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SoftBank seen likely to log first quarterly profit in over a year



© Reuters. FILE PHOTO: The logo of SoftBank Group Corp is displayed at SoftBank World 2017 conference in Tokyo, Japan, July 20, 2017. REUTERS/Issei Kato/File Photo

By Anton Bridge

TOKYO (Reuters) – Japan’s SoftBank (TYO:) Group is expected to post a net profit for the first time in five quarters when the tech investment giant reports earnings on Thursday, benefiting from strong gains in the value of its listed assets.

The company has worked hard to shore up its financial position and investors will be looking for any clues as to what it might do with the ample capital it now has at its disposal to deploy – in particular whether it will embark on share buybacks.

The opaque nature of many of SoftBank’s investments makes forecasting difficult but three of four analyst estimates collated by LSEG and Reuters call for a third-quarter profit of between 282 billion yen to 460 billion yen ($1.9 billion to $3.1 billion). Only one calls for a loss, of 67 billion yen.

The company has flagged that it will book $1.9 billion in gains on the T-Mobile shares it received last year after conditions in SoftBank’s 2020 deal to sell U.S. mobile carrier Sprint to T-Mobile were met. The gains reflect an accounting time lag in assessing the fair value of the shares.

For its non-listed assets – many of which are in its Vision Fund 2 – analysts do not expect major revaluations given that capital markets have been quiet over the past quarter.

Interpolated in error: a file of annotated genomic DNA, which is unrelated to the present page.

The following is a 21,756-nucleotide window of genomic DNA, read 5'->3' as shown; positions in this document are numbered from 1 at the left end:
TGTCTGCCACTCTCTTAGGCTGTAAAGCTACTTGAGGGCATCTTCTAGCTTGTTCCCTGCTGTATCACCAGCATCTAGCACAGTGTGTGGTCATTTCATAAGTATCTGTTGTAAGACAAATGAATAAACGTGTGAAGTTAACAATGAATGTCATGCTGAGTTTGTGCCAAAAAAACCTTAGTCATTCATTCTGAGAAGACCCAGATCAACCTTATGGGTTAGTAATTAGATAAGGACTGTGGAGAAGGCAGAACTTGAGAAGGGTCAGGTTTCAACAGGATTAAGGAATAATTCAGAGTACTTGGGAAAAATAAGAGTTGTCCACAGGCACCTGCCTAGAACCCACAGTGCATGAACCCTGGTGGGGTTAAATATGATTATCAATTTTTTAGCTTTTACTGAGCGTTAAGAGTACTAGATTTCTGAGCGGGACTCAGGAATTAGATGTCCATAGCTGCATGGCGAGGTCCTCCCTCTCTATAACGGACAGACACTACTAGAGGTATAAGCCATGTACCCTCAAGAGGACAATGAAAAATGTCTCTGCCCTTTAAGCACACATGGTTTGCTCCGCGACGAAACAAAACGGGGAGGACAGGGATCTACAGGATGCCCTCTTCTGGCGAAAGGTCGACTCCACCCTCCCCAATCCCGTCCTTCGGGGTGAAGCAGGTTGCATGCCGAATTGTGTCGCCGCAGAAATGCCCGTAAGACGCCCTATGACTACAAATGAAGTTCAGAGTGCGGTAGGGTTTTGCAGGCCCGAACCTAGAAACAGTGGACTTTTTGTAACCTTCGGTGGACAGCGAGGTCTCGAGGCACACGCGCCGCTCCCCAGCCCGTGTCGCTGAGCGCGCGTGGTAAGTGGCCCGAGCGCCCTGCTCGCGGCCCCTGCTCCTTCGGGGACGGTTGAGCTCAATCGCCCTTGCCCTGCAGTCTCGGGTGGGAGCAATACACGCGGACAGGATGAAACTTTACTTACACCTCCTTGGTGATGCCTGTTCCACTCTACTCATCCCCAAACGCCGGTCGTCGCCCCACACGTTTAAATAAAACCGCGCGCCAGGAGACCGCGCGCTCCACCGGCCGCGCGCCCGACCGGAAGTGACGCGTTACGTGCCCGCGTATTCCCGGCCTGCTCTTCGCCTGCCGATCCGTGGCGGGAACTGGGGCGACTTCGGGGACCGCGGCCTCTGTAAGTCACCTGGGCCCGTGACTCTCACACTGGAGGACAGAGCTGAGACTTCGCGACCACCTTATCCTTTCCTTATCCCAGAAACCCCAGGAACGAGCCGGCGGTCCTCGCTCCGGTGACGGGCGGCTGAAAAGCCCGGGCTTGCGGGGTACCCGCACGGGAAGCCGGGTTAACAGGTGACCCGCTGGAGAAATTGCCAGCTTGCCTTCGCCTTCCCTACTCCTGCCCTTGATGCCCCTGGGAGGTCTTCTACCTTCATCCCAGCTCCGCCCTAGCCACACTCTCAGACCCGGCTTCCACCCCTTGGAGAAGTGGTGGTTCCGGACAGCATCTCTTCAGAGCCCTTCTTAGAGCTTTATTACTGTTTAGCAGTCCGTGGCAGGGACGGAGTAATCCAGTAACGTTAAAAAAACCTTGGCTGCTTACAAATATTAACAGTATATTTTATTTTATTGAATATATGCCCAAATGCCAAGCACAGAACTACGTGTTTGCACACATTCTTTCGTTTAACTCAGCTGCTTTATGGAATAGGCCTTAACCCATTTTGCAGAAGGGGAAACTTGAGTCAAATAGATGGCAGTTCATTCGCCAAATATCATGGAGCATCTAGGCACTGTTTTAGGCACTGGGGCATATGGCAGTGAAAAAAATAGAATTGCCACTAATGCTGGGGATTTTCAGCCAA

A net profit would mark a long-awaited turnaround for SoftBank and its founder Masayoshi Son whose reputation for having a Midas touch with investing was hit after the failure of high-flying office-sharing startup WeWork.

More pain came when SoftBank’s portfolio of tech startups in its two Vision Funds – which commanded high valuations between 2020 and 2021 – fell out of favour in the higher interest rate environment that followed the pandemic.

To improve its financial position, SoftBank sold almost all of its “crown jewel” stake in Chinese e-commerce group Alibaba (NYSE:).

SoftBank’s cash position – which also includes cash equivalents and liquid bond holdings – as of end-September stood at 5.1 trillion yen ($34.5 billion).

That’s led to high expectations among investors that SoftBank will reward them with share buybacks, analysts say.

SoftBank has in the past conducted share buybacks to help tackle the discount to its net asset value at which its shares trade when the discount has been at similar levels.

“The setup for a buyback is a strong one,” said Rolf Bulk of New Street Research. “But management’s intentions are still unclear.”

In recent quarters, SoftBank has “carefully restarted” investing and it remains to be seen how much more of an aggressive stance the company might take.

“Whereas the rest of the world is investing aggressively in AI startups, SoftBank has become a lot more disciplined in its investments,” said Bulk.

It recently set out stringent quality and valuation criteria for investments, but with few deal announcements to go on, analysts are hoping for clarity on how many companies currently seeking out investment fit the bill.

They also noted that SoftBank could also sell down or use as collateral either its T-Mobile holdings or its 90% stake in chip designer Arm to fund investments or buybacks.

The stake in Arm surged 40% in value between its initial public offering in September and the end of December and is now the largest holding in SoftBank’s portfolio. But as it is a consolidated subsidiary, that jump will not count towards SoftBank’s investment gains in net profit.

($1 = 147.9100 yen)

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